West Coast Summer 2003: Part I 

Seattle: Founded in 1850 by a group of expatriate New Yorkers, among others. Little of this mattered to me on the excruciating plane ride to the west coast, where I battled the twin demons of sleep deprivation and hangover. Sean picked me up and took me to his home:

I kept forgetting to bring my camera with me so I don't have a lot of narrative illustration for the trip. I met Sean's lovely girlfriend Samantha, and we watched Sean in a bike race in Redmond. This utterly exhausted me and it was not until nightfall that I felt awake enough to go to the local sports bar to watch the Tour de France and get drunk. I managed to get through the whole week without drinking whiskey, mostly because every bar in town served at least one type of Hefe Weissen, which is always a good choice in warm weather.

Over the next couple of days I learned the mantra of the inert Seattlite: coffee, beer, coffee, beer. I couldn't even tell you if there were any other beverages available. I met up with Jefe and his gal Peggy, who are newcomers to the west coast. But already they're taking the city by the throat and making it beg for them to please stop singing. For one minute. Please. Jefe's got a play about cannibalism that will be produced in the next few months and Peggy's fighting off the callbacks. I get the impression these guys will not take no for an answer. And yet, they don't want to live in New York. They so crazy:

I spent a lot of time at an Internet cafe, my first such experience somehow. Online Coffee, despite the utilitarian name, was a lovely little place that offered 30 minutes of free Internet access with a coffee purchase. Here I caught up on my e-mail and blog-related obsessions. Then I would retire to the outdoor area to, get this, smoke in a public establishment. No wonder that band named itself 'Nirvana.' On the patio of the coffee house there was a painting I found particularly resonant:

There's a close-up of the standard; how empowering.

There are many crows in Seattle, but I don't have any pictures. You'll have to take my word for it. Here I am, swatting at them:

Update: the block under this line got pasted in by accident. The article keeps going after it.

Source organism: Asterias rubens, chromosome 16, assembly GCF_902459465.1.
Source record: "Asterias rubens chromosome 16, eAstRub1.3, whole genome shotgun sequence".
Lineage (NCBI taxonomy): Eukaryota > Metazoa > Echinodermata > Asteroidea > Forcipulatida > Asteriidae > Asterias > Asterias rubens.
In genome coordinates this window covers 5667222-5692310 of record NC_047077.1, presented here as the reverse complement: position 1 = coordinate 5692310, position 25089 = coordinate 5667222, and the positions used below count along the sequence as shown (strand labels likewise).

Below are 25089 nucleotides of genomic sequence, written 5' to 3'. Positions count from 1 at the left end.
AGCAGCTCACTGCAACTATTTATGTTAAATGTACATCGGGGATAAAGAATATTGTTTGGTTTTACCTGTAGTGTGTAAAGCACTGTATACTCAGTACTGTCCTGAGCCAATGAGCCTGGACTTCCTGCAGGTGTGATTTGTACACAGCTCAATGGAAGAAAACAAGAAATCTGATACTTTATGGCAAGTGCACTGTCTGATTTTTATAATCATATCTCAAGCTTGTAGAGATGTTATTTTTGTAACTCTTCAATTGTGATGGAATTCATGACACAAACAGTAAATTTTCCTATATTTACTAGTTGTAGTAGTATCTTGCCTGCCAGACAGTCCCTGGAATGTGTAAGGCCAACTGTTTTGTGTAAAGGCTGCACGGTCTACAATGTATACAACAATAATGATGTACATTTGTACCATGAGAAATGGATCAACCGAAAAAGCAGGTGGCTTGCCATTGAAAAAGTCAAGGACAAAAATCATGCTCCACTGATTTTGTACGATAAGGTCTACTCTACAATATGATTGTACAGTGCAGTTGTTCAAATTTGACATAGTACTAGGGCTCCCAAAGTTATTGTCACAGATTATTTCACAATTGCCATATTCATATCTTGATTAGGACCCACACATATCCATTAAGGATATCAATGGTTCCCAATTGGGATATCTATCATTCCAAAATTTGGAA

This was in Sean's yard. His neighborhood deli has more exotic gourmet foodstuffs than Garden of Eden. Apparently all convenience stores are like this in Seattle.

Jim took me out for a day on the town with Roman, who eyed me suspiciously when I made light of his hat:

We checked out the tide pools on Puget Sound, then we headed to Ballard Locks, where they raise and lower the water levels to move rich people's boats around (also I understand there is some sort of practical element involved as well). This was also home to the famed Fish Ladder, a stepped device to allow salmon to swim upstream:

You'll have to imagine the tank teeming with salmon flying out of the water. We only saw one with the gumption to try. I still say that witnessing drawbridges in action was one of the highlights of my trip. I know it's a commonplace annoyance for Seattlites, but oh, the wonder of it all!

Jim took me to his plot at the community garden, where his huge plants made a mockery of the few sorry vegetables I have struggling to survive in the debris-laden soil of my backyard:

Again, I forgot my camera on most of my outings. Here's some other stuff I did: I went to some Ethiopian and Afghani restaurants, drank more coffee than somebody without immediate access to a bathroom should, got lost in an arboretum, bought Phoebe Gloeckner's disturbing Diary of a Teenage Girl, I learned more about the Tour de France and the mating habits of sockeye salmon than I ever dreamed possible, and spent way too much time at Sonic Boom Records, possibly the greatest record store of all time, if only because every CD they carry is matched by the same record on 12" vinyl. Nobody does that anymore.

And of course, there was invaluable chill-out time spent at Sean's bachelor pad (shared with an Irish Elvis impersonator, I shit you not). Here we ate sockeye and read Maxim and drank even more coffee. You'd think these people would be as uptight as New Yorkers with all this java, but they were laid back to an almost Zen level.

My last day in Seattle: I ran into a friend (el Jefe) while wandering around, I finally saw those mountains usually obscured by haze, I of course drank lotsa joe, I hung out in a gay bar and listened to "Summer Loving" from the Grease soundtrack, and I saw some live Seattle rock at Chop Suey. I remember Lure of the Animal (which Sean rightly pointed out as a Seinfeld reference), and Lloyd's Rocket, which Sean also pointed out as a gas station reference. I got drunk on Hefe Weissen and still got enough sleep to bear the trip to California.

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Next: My harrowing trip to California, featuring the B52s! Well, sort of.



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